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The Importance Of The Deep Threat

Last week, TexansDC posted about the need for a West Coast receiver. While draft disagreements are nothing new between us (the Robert Quinn Papers would have reached the size of the Federalist ones if we had let them), I think the answer for the Texans is a little more complicated than that.

Andre Johnson's importance to this team was spelled out last season by just how lost T.J. Yates looked without him down the stretch. After teams got some film on Yates when the Texans clinched the division in Cincinnati, he had a couple of stinkers in a row without Johnson. Against the Titans, he had a great first drive with Johnson, and then Andre made a big difference in the playoffs for him. In fact, he was just about the only receiver Baltimore couldn't cover.

In a vacuum, do teams that run a more West Coast-style passing game need outstanding deep threats? Not really. But, to channel Mr. Kubiak, does it also make them a heckuva lot harder to defend? This much, I think, is conclusively true.

For the first draft in Texans' history, this team has no real need to force a pick, especially since I'm not totally convinced that Rick Smith couldn't find two free agent receivers with a chance to be better than Kevin Walter and Jacoby Jones will be going forward. They are certainly weaker at some spots than they are at others, of course.

However, drafting someone like Alshon Jeffery or Michael Floyd -- and I'd even throw Kendall Wright in this crowd -- gives the Texans a chance to use a low-value first-round pick on a very important enterprise: having a potential replacement for Andre Johnson.

Andre Johnson has been, without a doubt, the best player to ever put on the deep steel blue and liberty white. I tread lightly because judging on personal experience, there isn't much that I doubt he can do if he sets his mind on it. But even idols watch their skill sets fade and their health fall into question. Anyone remember a certain division rival struggling with that this past season?

The main argument I have against TDC's piece was that it was concerned a bit too much with the present. Should the Texans fix their holes? Yes. At the same time, Johnson has missed 3/4 of a season over the past two years. He'll be 31 when next season begins. I didn't perceive much drop off when he was on the field, but he's such a fulcrum point for this offense that I think it's important to have someone who can step in and deliver what he can on the football field. Age happens to everyone, even the most awesome. A pick of an elite-tools receiver may have some thinking that the Texans are trying to build a Madden offense -- I say that it's a pick aimed towards 2013 and 2014 first.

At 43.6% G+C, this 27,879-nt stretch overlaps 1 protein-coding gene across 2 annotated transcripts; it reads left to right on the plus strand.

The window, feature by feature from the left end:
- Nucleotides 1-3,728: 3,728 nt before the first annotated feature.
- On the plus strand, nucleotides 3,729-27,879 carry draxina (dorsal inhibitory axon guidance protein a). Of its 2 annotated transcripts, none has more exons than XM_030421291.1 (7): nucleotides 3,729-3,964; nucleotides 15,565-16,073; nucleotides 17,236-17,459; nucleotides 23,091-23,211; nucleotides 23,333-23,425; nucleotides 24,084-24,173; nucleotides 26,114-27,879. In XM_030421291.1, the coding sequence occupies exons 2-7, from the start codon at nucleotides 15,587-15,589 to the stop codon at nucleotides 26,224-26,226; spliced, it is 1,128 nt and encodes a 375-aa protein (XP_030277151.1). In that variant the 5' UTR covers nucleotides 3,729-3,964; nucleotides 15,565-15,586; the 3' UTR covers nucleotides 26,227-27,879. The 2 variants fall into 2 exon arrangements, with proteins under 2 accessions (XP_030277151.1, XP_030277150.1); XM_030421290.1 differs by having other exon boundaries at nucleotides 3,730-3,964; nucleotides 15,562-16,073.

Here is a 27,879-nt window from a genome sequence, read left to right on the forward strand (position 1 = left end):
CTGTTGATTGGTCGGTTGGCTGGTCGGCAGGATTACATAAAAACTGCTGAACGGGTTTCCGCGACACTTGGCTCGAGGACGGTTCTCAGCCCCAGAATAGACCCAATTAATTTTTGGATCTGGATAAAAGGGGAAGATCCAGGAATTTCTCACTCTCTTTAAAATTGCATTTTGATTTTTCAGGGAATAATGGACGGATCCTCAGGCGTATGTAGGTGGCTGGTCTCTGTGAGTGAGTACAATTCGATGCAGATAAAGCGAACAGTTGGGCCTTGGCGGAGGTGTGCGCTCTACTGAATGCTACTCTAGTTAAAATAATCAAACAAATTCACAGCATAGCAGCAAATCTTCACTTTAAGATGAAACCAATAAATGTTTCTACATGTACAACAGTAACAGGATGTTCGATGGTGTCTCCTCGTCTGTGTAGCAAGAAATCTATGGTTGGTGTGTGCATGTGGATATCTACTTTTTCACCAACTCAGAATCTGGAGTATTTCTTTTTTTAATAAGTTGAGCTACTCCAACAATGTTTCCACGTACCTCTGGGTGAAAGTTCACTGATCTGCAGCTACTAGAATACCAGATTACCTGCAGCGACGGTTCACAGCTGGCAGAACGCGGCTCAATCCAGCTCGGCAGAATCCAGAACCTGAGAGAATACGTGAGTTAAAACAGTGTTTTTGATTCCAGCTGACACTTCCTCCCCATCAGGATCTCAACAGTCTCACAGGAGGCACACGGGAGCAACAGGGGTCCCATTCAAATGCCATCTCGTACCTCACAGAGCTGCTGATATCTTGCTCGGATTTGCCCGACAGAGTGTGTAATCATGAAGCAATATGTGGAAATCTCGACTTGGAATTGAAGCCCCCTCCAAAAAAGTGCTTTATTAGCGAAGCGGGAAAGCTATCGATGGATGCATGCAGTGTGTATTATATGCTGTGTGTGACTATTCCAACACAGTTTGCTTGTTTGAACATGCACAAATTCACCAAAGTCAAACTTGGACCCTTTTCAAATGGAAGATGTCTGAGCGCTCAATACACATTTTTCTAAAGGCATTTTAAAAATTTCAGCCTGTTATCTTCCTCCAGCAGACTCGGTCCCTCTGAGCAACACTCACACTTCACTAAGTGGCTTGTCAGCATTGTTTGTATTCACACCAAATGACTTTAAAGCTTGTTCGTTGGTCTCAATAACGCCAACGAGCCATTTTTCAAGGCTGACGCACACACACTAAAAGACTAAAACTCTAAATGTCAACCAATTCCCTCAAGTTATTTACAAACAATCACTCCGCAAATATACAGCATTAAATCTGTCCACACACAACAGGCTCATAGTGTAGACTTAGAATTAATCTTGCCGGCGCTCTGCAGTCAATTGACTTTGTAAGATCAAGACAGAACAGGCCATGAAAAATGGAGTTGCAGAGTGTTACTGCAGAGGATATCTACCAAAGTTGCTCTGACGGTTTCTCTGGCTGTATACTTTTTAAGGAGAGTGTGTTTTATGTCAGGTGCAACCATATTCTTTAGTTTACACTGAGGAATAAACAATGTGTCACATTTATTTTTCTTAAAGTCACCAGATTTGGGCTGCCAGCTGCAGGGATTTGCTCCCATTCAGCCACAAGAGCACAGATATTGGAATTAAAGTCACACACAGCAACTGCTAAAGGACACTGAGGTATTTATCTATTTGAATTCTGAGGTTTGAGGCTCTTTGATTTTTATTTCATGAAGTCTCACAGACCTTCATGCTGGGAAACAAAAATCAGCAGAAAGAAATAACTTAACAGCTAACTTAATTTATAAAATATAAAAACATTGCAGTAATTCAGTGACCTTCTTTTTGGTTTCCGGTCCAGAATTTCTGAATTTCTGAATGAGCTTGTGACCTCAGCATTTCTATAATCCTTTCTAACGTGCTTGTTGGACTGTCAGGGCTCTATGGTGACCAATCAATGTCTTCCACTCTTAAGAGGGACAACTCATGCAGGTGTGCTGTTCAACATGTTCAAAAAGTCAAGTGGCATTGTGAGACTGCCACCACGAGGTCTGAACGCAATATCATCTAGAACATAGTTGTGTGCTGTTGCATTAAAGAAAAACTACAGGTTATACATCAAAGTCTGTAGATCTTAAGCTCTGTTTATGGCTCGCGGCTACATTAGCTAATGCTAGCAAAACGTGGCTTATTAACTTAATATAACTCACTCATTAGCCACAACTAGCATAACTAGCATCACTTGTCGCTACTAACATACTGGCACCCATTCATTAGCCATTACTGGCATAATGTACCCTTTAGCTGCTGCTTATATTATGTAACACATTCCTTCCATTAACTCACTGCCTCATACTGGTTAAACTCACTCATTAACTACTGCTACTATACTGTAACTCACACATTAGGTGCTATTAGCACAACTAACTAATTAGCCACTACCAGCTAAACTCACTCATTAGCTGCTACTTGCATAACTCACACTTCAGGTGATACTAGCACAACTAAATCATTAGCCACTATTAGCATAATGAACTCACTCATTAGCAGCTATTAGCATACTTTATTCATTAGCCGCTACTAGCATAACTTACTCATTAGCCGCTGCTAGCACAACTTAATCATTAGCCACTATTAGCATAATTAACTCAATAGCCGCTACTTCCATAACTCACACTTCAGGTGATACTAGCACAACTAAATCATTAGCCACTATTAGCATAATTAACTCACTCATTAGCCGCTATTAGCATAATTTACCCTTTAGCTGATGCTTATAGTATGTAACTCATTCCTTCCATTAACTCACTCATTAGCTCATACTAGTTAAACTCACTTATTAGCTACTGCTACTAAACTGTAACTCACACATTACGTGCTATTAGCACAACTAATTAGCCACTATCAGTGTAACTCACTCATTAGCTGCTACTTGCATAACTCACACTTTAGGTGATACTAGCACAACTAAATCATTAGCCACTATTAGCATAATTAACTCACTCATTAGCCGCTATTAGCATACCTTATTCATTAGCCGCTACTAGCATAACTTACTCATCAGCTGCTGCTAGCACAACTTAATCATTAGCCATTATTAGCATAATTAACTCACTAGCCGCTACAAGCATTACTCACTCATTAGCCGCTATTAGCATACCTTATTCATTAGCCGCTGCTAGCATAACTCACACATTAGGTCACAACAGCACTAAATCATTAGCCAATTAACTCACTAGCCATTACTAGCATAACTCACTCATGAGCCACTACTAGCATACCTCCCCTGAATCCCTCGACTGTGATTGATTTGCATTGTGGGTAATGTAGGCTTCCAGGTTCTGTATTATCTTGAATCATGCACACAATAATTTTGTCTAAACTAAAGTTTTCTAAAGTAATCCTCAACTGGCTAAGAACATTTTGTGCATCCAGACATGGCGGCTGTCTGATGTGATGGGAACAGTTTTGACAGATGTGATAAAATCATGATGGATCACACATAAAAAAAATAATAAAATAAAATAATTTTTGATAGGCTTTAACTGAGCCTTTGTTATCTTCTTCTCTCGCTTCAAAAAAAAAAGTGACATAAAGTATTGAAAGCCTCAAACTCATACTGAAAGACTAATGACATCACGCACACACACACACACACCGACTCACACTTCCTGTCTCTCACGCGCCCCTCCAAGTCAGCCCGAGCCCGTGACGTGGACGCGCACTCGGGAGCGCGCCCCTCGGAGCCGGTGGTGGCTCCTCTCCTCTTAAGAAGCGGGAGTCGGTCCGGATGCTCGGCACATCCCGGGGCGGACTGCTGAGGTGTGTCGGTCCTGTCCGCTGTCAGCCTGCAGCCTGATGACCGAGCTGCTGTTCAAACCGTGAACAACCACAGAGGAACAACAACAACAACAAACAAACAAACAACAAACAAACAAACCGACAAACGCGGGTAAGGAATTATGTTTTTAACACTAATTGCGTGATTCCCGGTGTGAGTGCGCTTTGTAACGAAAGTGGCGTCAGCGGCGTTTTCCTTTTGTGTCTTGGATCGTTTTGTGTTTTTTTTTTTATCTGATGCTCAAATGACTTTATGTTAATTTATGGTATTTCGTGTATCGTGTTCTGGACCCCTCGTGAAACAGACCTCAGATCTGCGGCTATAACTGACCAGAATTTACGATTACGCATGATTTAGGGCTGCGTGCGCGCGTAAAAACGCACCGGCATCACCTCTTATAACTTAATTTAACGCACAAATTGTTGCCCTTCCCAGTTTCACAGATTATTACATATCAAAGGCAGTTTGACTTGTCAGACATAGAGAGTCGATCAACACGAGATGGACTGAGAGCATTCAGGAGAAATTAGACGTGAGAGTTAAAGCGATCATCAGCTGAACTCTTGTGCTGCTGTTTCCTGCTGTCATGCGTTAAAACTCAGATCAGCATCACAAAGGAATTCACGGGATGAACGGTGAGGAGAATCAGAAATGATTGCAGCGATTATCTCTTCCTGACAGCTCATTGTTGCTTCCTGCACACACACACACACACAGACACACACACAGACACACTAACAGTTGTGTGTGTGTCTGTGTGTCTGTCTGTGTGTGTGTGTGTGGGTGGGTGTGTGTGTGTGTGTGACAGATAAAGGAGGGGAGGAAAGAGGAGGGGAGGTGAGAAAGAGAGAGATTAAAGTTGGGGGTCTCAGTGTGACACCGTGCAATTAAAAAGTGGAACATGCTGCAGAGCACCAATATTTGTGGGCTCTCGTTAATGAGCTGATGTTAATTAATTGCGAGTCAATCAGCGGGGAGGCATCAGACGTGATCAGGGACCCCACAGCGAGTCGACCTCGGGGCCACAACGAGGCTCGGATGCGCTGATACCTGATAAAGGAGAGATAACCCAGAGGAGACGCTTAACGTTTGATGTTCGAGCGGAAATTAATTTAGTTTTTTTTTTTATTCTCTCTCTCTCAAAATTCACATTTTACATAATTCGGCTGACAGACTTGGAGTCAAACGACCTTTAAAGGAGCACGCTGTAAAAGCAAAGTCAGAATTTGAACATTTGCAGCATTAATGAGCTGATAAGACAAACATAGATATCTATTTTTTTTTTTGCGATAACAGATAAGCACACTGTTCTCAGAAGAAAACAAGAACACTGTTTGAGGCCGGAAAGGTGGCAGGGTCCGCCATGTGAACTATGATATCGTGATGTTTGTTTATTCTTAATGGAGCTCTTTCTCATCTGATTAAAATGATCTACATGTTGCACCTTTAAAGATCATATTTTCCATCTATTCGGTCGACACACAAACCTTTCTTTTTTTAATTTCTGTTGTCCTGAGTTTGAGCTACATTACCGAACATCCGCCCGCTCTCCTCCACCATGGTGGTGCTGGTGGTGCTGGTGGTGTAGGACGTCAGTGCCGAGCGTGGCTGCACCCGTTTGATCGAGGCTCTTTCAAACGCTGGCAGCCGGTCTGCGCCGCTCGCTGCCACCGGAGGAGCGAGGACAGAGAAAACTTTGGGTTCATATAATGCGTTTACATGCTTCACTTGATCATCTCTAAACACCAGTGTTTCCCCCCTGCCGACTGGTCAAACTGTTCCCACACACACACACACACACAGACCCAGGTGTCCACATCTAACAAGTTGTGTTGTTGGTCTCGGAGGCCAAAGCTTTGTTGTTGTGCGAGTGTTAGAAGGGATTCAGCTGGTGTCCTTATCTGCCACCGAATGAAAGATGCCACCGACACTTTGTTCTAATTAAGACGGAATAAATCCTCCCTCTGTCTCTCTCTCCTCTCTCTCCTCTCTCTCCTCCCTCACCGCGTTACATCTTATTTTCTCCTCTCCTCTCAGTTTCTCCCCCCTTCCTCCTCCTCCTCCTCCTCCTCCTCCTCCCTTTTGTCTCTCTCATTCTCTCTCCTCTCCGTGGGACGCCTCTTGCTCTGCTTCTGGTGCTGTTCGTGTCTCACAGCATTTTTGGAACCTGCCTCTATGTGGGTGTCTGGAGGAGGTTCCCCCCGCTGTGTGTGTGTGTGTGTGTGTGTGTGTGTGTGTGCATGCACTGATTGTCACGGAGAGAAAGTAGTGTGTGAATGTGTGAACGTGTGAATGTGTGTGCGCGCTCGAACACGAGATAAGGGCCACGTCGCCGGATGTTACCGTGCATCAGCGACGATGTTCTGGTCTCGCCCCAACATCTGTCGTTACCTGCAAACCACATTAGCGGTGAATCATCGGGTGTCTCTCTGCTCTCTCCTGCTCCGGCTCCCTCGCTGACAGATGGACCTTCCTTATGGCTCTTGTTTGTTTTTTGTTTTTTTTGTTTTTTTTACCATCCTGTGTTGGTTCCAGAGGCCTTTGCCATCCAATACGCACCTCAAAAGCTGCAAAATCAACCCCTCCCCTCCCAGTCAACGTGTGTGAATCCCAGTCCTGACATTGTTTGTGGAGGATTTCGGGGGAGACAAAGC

Would using a first-round pick on a physical freak with questions be a risky move? Unquestionably. But that is how teams as good as Houston get high-caliber players late in the first. If Jeffery or Floyd had no red flags, then the Texans would never be in a position to obtain them. For all the hoopla about how Dez Bryant is completely inept off the field, you sure don't hear Jerry Jones and company complaining about how that pick worked out, do you? How about Hakeem Nicks? Roddy White? Of course, for every one of those guys, there is a Buster Davis or a Rashaun Woods. I'm not denying the inherent risk here -- I'm simply pointing out that just because a pick doesn't have a 70 percent chance of being a solid starter doesn't make it a bad pick.

And sure, the Texans have traditionally stayed away from "bad character" guys. I don't think that's generally a bad philosophy, though I do think there are times it can be a bit overblown. I also don't think that, in Floyd's case, the fact that he likes to drink alcohol makes him a stupid person. The fact that he was a college football player that didn't know how to hide the drinking worries me more than that, if that makes sense. Either way, I understand that these guys wouldn't traditionally fit in Rick Smith's box, but Rick Smith also hasn't ever drafted this low very often, and the last time he did, following the character pattern, he wound up with Kareem Jackson. Womp womp.

Look, I'm not fully "on board" with anybody at this point of the process. I just think it's silly to throw out potentially good value at a position of need because they don't fit in a neat box for next season. I understand that the Texans don't necessarily need a deep threat or someone who can run the whole route tree, but I think they'd be doing themselves a disservice to not investigate the possibility. This pick could go in any number of directions: wide receiver, replacing Shaun Cody (I won't call this a "nose" because TWO-DOWN PLAYER!!!!), pass rusher, maybe even cornerback, offensive line, or quarterback.

Drafting in the bottom part of the first round tends to make your picks more risky -- I'll take a calculated risk on a possible elite receiver over drafting a "safe" receiver that can only play underneath any day. Particularly in a class that runs deep in receiving options like this one. You can find "safe" receivers in the fourth round these days. It's the Andre Johnsons that make your passing engine hum.